An exceptionally impressive business statistic that immediately leaps to the forefront is that 65% of the residents of Abbotsford work within city limits. Agriculture, manufacturing, aerospace and retail are the primary sectors driving the local economy, although there are many others contributing to the overall economic output.

“The berries from Abbotsford are exported all over the world so that’s probably what we’re most known for,” Dupley tells us.  “What is also interesting is that the growing of hops has returned to the Fraser Valley. We are seeing a steady growth happening with inquiries and new breweries that are opening in Abbotsford.”

The re-emergence of the city’s manufacturing base has also made a noticeable big comeback in recent years, which has been an enormous economic benefit.  In 2012, manufacturing jobs in the region grew by almost 41%.

“I think the big secret with manufacturing is that it’s niche and not mass production manufacturing. By producing specialized products, it is how we can compete globally,” Dupley continues.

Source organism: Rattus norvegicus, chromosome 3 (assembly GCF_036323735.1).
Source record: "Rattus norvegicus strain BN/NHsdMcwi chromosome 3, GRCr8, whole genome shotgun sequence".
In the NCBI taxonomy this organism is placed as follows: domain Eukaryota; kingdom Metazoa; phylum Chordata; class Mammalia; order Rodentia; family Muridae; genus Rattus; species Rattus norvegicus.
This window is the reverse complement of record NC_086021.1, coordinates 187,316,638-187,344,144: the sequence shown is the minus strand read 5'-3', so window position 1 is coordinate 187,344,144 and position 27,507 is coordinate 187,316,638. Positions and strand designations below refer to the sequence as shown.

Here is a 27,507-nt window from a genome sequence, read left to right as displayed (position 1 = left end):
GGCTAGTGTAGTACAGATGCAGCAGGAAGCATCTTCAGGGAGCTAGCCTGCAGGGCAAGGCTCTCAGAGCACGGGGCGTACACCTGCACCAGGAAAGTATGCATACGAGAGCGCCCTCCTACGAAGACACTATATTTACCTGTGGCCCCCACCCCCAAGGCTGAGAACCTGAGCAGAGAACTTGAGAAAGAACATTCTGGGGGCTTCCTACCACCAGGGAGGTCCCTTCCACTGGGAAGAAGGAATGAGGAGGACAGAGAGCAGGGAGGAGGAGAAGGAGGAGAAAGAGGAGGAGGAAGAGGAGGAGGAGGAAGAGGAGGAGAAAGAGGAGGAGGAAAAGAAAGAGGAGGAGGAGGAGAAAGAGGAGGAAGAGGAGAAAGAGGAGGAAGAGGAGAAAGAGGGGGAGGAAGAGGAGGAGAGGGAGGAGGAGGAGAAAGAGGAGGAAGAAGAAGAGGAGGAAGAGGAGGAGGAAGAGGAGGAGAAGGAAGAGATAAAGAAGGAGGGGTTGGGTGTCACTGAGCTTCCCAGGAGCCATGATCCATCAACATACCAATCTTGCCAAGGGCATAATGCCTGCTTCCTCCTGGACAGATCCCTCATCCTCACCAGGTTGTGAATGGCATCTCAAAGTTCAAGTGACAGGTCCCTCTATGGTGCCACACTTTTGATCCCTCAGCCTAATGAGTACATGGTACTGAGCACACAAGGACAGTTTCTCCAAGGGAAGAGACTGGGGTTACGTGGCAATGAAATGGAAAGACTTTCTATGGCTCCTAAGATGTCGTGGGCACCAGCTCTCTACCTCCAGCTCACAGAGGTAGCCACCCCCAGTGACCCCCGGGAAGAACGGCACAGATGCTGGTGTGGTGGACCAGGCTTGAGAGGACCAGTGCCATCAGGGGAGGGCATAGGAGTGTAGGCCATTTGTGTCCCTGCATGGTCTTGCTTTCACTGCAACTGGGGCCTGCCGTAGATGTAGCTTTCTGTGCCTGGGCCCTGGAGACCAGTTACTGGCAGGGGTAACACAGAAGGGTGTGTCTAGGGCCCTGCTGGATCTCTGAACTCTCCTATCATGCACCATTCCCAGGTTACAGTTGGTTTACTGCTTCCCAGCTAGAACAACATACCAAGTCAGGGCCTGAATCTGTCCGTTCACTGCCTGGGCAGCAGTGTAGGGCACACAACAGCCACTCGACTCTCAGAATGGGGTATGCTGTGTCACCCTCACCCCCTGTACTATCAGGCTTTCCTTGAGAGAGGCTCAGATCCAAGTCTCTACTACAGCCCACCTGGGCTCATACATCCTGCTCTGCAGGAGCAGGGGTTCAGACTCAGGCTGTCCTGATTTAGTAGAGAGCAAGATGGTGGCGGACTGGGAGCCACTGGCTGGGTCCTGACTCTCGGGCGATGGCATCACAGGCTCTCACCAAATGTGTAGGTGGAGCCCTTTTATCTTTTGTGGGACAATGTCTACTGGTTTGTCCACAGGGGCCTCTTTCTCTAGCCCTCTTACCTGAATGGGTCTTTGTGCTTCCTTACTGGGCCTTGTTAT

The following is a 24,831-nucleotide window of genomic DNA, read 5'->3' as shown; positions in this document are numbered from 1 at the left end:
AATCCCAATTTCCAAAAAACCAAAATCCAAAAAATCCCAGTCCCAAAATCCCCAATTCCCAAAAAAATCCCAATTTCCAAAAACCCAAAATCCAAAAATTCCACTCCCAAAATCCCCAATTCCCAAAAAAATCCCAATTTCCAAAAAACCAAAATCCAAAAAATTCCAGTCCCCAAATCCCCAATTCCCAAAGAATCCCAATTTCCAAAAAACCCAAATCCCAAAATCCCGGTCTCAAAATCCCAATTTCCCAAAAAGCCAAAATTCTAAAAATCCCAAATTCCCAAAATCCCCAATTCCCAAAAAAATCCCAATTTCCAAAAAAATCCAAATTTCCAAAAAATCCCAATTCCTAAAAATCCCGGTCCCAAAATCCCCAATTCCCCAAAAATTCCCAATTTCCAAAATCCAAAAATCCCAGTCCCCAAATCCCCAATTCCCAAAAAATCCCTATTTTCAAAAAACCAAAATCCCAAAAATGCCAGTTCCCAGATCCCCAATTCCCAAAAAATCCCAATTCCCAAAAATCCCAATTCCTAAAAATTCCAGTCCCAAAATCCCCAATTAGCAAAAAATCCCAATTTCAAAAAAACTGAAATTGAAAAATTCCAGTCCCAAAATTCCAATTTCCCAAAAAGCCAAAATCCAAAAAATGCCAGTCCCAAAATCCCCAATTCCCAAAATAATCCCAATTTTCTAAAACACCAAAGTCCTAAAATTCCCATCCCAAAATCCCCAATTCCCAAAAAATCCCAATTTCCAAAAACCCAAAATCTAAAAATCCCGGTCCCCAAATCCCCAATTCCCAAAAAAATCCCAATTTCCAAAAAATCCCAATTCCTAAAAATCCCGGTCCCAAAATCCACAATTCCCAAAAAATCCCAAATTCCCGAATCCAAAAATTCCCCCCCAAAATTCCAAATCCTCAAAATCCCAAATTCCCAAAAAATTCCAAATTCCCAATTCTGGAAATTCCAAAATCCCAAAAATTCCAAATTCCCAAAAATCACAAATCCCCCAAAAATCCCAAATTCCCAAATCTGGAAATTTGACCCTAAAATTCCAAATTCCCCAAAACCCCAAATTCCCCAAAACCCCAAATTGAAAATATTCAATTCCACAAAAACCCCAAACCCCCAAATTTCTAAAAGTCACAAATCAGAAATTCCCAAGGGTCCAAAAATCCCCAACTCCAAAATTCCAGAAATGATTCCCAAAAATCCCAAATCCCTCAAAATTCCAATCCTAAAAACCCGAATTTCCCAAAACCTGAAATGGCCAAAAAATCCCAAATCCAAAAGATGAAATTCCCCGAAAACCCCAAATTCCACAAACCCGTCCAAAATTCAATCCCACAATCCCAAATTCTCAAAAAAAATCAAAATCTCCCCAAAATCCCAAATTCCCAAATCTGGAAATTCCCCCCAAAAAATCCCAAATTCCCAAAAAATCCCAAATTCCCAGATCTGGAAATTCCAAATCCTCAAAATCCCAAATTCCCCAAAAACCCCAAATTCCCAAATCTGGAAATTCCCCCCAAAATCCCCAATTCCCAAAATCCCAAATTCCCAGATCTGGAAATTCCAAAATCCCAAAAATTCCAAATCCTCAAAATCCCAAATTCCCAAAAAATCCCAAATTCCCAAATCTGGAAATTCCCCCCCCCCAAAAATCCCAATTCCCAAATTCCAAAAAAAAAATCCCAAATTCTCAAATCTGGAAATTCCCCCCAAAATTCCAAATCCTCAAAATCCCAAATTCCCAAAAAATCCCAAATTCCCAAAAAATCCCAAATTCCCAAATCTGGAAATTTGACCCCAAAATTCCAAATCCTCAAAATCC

Within that core niche manufacturing sector is a very lucrative aerospace transportation industry, led by Cascade Aerospace and Conair Group. Cascade is a specialty defence contractor focused on providing long-term integrated aircraft support programs for Original Equipment Manufacturers (OEMs), military, government and commercial customers. Conair specializes in aerial firefighting and providing services such as aeronautical engineering design and support. Abbotsford International Airport serves as home base for a number of companies, including Cascade Aerospace and ConAir, the former of which is the largest private-sector employer in the city. WestJet and Air Canada have commercial flights in and out of the airport and there are more than 500,000 passengers who travel through the transportation hub on an annual basis. The facility has also gained notoriety for the annual Abbotsford Air Show, which has been known to attract as many as 100,000 visitors and in September, 1984, the entire world took note when it hosted an open-air mass with Pope John Paul II and had more than 200,000 worshippers in attendance.